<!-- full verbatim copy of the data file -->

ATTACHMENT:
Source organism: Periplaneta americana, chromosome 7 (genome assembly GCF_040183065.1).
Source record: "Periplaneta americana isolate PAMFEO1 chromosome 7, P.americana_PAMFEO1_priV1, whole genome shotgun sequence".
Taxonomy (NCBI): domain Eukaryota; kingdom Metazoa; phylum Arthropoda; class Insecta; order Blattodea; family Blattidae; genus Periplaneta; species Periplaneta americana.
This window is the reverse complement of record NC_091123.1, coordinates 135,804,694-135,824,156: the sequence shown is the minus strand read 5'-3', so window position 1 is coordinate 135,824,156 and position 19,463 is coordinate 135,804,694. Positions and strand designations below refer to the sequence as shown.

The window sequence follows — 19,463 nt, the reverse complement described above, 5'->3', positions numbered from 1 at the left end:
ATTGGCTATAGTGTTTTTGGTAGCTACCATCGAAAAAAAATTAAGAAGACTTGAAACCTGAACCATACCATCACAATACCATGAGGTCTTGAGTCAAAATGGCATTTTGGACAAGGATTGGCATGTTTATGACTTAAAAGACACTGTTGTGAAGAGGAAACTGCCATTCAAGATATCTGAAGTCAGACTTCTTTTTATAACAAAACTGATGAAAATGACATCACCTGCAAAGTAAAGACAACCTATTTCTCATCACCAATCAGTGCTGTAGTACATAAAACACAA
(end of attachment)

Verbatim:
Source organism: Periplaneta americana, chromosome 7 (genome assembly GCF_040183065.1).
Source record: "Periplaneta americana isolate PAMFEO1 chromosome 7, P.americana_PAMFEO1_priV1, whole genome shotgun sequence".
Taxonomy (NCBI): domain Eukaryota; kingdom Metazoa; phylum Arthropoda; class Insecta; order Blattodea; family Blattidae; genus Periplaneta; species Periplaneta americana.
This window is the reverse complement of record NC_091123.1, coordinates 135,804,694-135,824,156: the sequence shown is the minus strand read 5'-3', so window position 1 is coordinate 135,824,156 and position 19,463 is coordinate 135,804,694. Positions and strand designations below refer to the sequence as shown.

The window sequence follows — 19,463 nt, the reverse complement described above, 5'->3', positions numbered from 1 at the left end:
ATTGGCTATAGTGTTTTTGGTAGCTACCATCGAAAAAAAATTAAGAAGACTTGAAACCTGAACCATACCATCACAATACCATGAGGTCTTGAGTCAAAATGGCATTTTGGACAAGGATTGGCATGTTTATGACTTAAAAGACACTGTTGTGAAGAGGAAACTGCCATTCAAGATATCTGAAGTCAGACTTCTTTTTATAACAAAACTGATGAAAATGACATCACCTGCAAAGTAAAGACAACCTATTTCTCATCACCAATCAGTGCTGTAGTACATAAAACACAA